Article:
Hunting from the stands will work. The hay field will work too. If you are going to hunt the hay field or any other large opening, a common error is setting up in the cover on the edge. Get right in the middle of the clearing and lie down. Keep your movement on stand as little as possible and stay prone. This way they will come to the edge of the cover and should give you basically a 360 view and an oportunity for a shot. If you call from cover to an opening, they will wind you and leave before you even know they are there.
Winter time in the snow, calling from the center of a frozen pond, lake or river works well too. get prone with white camo.
This time of year the young are starting to move around. they are really naive and will respond to a squeaky screen door. :grin: :grin:
I usually wait until the cold weather and good fur, but if you want to hunt this time of year, get a howler to go with a distress call. The howlers will locate for you, but will also call them in this time of year or Feb/March. Now because of the pups they will try to chase an intruder off and F/M because they are defending territory and mating.
There are a lot of howlers on the market that are difficult to blow or just junk. I use a custom made cowhorn howler and it is user friendly and always works. For a distress call, it's really hard to beat a Sceery AP6. Easy to blow and very versatile, even for a beginner. Try www.allpredatorcalls.com
they have a wide range and a good outfit to deal with.
I usually start with a couple of howls ,wait a few minutes while I glass, then go to a distress call. A few minutes on, then glass for a few, and repeat. About 20 min. by my watch on a stand is all I do. Some guys do more, it varies on the situation.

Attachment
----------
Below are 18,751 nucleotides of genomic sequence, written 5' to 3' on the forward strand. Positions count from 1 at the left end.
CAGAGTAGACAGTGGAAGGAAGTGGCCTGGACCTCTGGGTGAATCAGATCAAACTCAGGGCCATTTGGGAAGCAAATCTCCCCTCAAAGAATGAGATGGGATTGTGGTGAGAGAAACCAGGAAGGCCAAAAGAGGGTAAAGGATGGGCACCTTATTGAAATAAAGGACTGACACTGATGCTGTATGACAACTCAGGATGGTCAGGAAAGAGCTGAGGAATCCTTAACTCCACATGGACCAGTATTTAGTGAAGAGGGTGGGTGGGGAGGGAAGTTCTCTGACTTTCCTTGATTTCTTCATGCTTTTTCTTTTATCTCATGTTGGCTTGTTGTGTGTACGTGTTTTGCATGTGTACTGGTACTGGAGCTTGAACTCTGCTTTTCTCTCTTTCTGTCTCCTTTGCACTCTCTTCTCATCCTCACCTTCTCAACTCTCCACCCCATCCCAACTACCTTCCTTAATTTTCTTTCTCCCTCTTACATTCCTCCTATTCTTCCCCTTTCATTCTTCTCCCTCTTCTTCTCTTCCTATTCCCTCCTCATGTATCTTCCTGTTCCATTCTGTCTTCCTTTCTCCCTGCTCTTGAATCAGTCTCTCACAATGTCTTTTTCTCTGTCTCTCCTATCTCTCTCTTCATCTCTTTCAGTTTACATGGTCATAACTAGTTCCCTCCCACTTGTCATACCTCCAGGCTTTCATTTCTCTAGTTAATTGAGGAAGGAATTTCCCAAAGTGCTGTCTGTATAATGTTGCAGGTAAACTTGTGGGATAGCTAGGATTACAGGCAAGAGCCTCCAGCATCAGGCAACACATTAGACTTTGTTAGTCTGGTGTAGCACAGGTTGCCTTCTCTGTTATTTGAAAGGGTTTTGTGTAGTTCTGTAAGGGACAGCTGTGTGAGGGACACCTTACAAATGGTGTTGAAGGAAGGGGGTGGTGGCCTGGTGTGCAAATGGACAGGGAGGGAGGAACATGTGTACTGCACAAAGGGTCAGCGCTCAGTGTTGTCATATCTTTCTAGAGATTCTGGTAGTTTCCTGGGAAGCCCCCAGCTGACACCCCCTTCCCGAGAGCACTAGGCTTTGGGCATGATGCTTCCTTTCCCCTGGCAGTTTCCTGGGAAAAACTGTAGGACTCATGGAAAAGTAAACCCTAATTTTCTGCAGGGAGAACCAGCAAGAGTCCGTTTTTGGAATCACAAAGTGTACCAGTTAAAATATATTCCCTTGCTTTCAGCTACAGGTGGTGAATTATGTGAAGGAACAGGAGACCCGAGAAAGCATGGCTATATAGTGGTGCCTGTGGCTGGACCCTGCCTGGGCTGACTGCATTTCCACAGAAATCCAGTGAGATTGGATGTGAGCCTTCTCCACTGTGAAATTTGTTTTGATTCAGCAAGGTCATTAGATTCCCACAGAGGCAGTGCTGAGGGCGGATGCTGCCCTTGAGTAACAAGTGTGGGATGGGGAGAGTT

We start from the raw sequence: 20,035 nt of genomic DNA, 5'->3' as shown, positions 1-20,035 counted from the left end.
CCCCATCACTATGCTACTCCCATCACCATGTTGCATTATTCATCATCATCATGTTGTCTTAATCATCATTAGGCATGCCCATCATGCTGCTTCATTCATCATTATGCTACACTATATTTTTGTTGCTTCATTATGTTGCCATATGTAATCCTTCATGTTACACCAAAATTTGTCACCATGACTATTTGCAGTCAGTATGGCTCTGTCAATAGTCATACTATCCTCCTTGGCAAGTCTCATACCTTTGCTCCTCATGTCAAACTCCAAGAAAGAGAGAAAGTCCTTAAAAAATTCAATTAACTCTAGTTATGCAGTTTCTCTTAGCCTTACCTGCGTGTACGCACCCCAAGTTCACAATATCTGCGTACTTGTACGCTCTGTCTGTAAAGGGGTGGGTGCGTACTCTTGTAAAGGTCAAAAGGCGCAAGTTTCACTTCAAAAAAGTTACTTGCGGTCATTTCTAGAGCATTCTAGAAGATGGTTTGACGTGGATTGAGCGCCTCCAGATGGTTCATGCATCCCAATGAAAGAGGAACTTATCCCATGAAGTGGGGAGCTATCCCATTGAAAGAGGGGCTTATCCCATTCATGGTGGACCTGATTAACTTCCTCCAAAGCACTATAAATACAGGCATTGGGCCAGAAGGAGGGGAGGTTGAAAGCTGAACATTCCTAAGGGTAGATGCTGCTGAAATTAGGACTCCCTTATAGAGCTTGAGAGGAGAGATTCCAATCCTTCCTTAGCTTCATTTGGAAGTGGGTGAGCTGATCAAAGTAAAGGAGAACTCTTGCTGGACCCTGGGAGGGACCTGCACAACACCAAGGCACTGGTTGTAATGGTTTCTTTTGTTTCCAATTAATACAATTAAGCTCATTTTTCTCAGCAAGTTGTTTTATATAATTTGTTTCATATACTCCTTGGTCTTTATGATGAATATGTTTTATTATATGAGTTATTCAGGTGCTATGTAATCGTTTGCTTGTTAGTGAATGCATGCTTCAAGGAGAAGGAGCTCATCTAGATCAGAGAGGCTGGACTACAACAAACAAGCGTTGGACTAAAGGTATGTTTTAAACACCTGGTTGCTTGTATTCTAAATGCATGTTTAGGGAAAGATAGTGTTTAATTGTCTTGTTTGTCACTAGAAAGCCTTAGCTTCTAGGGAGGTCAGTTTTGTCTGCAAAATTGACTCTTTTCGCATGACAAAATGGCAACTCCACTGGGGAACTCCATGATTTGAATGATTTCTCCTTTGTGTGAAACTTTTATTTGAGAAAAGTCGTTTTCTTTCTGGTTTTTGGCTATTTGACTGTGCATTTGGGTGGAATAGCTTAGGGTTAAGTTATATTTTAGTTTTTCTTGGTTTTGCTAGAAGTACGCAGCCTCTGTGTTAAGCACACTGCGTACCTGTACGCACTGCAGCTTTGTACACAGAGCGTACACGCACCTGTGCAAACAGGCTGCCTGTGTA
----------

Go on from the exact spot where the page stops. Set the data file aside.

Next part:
I've never hunted PA. but this info is kinda generic. It may need to be modified or tweaked some to suit your situation.
This time of year, it is common to have multiples come to a call. A common error is kill one and whoop and holler and high five as the others run off. OR empty the firearm at the ones fleeing. It's lots of fun, but I like to kill them all. SOoooo, I very seldom shoot a moving coyote. Let them come in to the call then stop them at the range you want to shoot. I always call prone, so I stop them by lifting one leg, or saying HEY! they see the movement or here a strange sound and turn broadside. BANG! FLOP! then I yelp like a kicked dog as the others run off. They usually stop before they disappear. If you are kewl and on them , you can kill them as soon as they stop.
When you have more than one come in, shoot the furthest one first. As the others run out the way they came in, you are yelping and the shot dog is flopping on the ground. they'll stop to see what happened to their buddy. The worst case scenario is they run off and you don't shoot. That only means nothing bad happened to them, except a noise and you can call them in another day.
I think I'll stop now :grin: I hope this helps. Anything else, just holler.